Department

Dept. of History

Publisher

University of Tennessee at Chattanooga

Place of Publication

Chattanooga (Tenn.)

Abstract

The RMS Titanic is perhaps one of the most famous disasters in United States history. Despite being a disaster that was not even on United States’ territory, it impacted the United States like no other disaster had before. The magnificent ship that represented the culmination of Gilded Age and Industrial progress sank, something many believed was impossible. After the sinking, there was a high demand for information about the catastrophe and the passengers who died, and this was when Titanic Mania began. The United States has experienced 3 eras of obsession with the Titanic: 1912 and 1913, the 1950s, and the 1980s and 90s. Each generation told the story in a way suitable for their needs, and each emphasizes different parts of the Titanic narrative. This thesis analyzes why the Titanic was so popular in each era of Titanic Mania and how the story was told to fit each generation's needs. This includes discussions of class divides, gender roles, and other key topics affecting each generation.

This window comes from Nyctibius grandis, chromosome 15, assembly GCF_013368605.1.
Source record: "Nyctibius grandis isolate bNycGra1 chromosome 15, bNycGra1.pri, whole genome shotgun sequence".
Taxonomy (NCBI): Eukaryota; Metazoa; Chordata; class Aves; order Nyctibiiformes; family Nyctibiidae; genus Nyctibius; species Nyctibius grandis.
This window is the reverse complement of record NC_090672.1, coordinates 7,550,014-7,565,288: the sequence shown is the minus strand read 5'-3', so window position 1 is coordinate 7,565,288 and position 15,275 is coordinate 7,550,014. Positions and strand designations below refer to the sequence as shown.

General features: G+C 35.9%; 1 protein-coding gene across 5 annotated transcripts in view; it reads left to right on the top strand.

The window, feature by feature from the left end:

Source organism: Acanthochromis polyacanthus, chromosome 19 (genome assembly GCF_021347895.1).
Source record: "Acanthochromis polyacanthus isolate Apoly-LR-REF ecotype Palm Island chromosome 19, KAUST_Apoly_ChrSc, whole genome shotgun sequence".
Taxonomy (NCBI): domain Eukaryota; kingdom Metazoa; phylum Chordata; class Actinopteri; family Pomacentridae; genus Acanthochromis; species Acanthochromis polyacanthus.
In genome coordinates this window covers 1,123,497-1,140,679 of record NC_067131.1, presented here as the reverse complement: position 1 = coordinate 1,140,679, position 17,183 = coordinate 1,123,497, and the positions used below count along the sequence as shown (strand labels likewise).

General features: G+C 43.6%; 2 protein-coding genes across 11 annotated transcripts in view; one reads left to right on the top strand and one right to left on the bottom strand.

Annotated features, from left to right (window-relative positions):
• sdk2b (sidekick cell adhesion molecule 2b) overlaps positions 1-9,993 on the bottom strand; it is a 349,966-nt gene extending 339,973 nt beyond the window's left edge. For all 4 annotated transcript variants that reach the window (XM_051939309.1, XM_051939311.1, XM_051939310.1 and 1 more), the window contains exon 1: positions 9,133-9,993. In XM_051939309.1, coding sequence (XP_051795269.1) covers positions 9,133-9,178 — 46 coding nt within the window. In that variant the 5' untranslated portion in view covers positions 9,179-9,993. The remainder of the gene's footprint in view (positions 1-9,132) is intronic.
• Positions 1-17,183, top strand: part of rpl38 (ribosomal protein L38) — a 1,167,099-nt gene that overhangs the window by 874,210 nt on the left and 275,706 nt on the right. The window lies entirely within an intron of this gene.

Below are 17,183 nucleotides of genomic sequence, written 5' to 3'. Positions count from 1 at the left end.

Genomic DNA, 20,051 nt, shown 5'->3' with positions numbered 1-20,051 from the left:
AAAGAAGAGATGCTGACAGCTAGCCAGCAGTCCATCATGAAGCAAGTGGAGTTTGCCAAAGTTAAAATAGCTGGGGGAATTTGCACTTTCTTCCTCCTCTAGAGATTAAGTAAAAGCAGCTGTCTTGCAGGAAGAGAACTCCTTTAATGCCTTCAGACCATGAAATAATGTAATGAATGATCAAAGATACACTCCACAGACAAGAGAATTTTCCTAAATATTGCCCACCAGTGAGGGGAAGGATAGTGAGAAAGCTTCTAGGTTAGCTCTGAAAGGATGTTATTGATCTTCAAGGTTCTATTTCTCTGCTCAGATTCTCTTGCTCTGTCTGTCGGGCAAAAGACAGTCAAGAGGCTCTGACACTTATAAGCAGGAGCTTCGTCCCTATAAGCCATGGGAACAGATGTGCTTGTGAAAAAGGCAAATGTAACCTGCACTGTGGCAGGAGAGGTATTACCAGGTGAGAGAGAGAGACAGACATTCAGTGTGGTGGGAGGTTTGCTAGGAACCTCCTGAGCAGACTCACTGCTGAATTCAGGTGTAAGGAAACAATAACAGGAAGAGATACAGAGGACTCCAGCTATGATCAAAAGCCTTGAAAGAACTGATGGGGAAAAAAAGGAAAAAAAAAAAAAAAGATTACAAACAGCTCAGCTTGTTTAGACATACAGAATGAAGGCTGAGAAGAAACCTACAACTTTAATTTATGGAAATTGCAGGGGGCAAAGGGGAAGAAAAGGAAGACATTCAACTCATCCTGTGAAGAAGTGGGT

Degree

B. A.; An honors thesis submitted to the faculty of the University of Tennessee at Chattanooga in partial fulfillment of the requirements of the degree of Bachelor of Arts.

Date

5-2017

Name

Titanic (Steamship)

Keyword

Titanic; Historical memory; Class disparity; Gender roles; Disaster; Profit

Document Type

Theses

Extent

53 leaves

Language

English

Rights

Under copyright.

License

http://creativecommons.org/licenses/by-nc-nd/3.0/

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